Wisconsin Gov. Scott Walker has said for weeks that he’s not willing to budge on the parts of his budget bill that would strip most Badger State public unions of their collective bargaining power. But now it turns out that’s not entirely true – he is willing to compromise, after all. Is he giving up enough so that Wisconsin’s union standoff can be settled via a deal?
Let’s examine possible answers to that question by going to the emails (pdf).
First, a little background. On Tuesday, Governor Walker released to the Milwaukee Journal-Sentinel a chain of emails that show he’s offered to dial back a bit on his anti-union efforts. The emails were sent to some of the “Wisconsin 14” – the Democratic state senators who have fled to Illinois to block a vote on this whole thing.
Among key changes, Walker’s offer would allow public unions to bargain over salaries with no dollar limit. In his budget bill, he had banned negotiations over anything but increases that keep up with inflation.
Walker also says that he’d let unions continue to bargain over mandatory overtime, performance bonuses, hazardous duty pay, and classroom size for teachers, among other things.
Only one of the Wisconsin 14 has to return for the state Senate to muster a quorum and return to work. And several of the rogue Democrats say that Walker's offer is enough to keep them talking – though it’s not enough yet to get them to give up the dubious comfort of a hotel bed in Illinois.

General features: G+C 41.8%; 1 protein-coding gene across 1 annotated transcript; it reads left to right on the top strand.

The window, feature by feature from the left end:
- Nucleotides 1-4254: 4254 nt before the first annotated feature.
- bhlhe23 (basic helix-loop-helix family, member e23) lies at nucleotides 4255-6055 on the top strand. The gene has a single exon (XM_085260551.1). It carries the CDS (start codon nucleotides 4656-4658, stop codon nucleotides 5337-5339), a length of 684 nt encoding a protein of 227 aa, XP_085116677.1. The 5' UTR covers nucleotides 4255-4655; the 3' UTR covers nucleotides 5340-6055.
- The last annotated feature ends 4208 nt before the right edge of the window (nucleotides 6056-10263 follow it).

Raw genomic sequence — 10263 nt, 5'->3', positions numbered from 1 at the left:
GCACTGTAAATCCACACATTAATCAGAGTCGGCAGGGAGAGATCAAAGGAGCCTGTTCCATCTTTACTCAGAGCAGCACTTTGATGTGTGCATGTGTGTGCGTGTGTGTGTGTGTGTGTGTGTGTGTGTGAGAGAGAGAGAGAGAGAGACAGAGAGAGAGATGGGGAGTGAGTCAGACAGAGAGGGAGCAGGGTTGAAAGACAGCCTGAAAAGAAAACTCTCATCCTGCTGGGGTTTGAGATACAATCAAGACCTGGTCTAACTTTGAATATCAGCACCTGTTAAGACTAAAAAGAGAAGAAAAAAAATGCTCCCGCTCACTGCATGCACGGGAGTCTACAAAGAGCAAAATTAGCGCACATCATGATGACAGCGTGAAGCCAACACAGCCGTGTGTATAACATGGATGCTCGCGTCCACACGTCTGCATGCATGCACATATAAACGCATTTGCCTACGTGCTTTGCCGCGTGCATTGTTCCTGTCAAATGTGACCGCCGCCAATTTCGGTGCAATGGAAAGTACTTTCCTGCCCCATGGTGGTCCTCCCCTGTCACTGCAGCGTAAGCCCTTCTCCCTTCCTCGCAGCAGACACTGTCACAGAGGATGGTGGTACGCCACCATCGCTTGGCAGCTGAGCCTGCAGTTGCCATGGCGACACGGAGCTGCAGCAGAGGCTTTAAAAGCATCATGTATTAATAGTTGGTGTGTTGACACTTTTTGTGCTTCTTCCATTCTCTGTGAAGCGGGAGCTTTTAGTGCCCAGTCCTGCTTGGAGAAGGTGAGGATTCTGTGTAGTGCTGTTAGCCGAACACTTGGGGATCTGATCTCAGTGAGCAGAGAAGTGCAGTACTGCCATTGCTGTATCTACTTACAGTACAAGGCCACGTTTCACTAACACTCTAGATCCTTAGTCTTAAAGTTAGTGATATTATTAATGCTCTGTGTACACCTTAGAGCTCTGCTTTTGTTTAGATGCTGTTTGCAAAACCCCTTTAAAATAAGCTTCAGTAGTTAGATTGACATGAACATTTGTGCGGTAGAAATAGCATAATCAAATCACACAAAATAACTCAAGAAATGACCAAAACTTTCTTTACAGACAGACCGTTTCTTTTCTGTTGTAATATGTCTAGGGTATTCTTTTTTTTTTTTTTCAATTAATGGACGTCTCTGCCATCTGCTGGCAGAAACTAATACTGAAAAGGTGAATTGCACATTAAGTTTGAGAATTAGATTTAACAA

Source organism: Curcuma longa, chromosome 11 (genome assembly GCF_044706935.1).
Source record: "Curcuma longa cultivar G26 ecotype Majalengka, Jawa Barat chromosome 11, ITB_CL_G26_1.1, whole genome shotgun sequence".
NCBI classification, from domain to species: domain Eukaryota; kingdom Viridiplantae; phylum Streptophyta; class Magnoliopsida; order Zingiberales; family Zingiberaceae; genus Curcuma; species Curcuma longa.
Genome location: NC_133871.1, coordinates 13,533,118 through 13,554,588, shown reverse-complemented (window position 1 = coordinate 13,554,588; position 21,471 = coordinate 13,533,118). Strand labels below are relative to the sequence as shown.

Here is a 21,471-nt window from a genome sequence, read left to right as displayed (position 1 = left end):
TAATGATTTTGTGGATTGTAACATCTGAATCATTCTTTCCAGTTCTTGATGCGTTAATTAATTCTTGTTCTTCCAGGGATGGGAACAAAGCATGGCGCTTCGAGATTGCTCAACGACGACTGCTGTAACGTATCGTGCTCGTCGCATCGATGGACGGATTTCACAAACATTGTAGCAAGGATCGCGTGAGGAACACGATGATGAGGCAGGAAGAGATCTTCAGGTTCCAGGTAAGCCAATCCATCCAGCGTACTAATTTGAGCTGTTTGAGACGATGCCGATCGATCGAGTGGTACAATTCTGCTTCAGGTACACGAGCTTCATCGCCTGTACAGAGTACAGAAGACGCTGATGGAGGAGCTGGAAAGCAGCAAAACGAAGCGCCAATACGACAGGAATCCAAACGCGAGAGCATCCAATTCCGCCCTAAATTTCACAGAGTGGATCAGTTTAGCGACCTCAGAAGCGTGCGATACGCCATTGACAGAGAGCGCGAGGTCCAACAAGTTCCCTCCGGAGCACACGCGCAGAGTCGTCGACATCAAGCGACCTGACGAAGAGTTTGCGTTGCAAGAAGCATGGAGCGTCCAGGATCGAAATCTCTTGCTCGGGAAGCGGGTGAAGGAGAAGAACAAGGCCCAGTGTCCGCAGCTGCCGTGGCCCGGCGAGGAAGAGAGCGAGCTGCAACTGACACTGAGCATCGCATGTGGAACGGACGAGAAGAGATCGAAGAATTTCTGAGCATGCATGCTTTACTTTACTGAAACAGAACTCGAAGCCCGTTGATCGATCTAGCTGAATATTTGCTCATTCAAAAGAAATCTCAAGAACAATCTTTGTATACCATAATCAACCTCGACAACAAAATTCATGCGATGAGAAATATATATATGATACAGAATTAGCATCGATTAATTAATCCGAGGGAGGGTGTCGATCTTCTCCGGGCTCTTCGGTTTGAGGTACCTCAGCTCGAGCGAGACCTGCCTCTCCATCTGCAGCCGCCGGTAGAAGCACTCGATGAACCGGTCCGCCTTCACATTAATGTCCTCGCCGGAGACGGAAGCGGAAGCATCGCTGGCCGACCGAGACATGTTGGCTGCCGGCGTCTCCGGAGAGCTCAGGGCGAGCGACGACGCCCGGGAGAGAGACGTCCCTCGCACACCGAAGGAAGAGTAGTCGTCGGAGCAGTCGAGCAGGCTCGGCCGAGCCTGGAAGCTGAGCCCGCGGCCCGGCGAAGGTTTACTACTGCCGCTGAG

“I’m more than willing to continue to work through this if there is willingness on the other side,” said Democratic state Sen. Bob Jauch.
There are several obvious points to make here. First, now that the details of a possible compromise are public, the pressure on both sides to reach a deal will ratchet up. Some Wisconsin Democrats are worried that they increasingly look like a party that’s standing in the way of the democratic process. Some Wisconsin Republicans are worried that they increasingly look like a party bent on destroying unions at all costs.
So if a deal is to be made, Walker’s offer likely will likely be the draft from which it is derived.
But, second, Walker remains adamant about items that unions consider anathema. It’s not just that he would still strip them of the ability to bargain over health and pension costs. Unions have agreed they have to pay more for these benefits. It’s also that the budget bill still hits at union dues.
Under current Wisconsin law, public workers who don’t join unions must make “fair share” payments in lieu of dues. Unions argue that these workers benefit from union-negotiated contracts. The state automatically withdraws these payments, like union dues, directly from worker paychecks.
Walker’s budget bill would end these practices. Unions say Walker is trying to weaken them profoundly, and perhaps they’re right. Some Republicans argue that efforts several states to curb aspects of union collective bargaining are an attempt to end the cozy relationship between union leaders and Democratic politicians eager to give them what they want.
The problem for Republicans is that national polls show that by a margin of 2 to 1, voters disapprove of efforts to curb public union collective rights in general.
Will Walker give up more to get a deal? Will one Wisconsin senate Democrat, tired of hotel breakfast bars, cave and return home? One thing is sure: the literal cost to Democrats of staying away has gone up. On Wednesday, state Senate Republicans approved without discussion fines of $100 per day per senator for each missed day of work.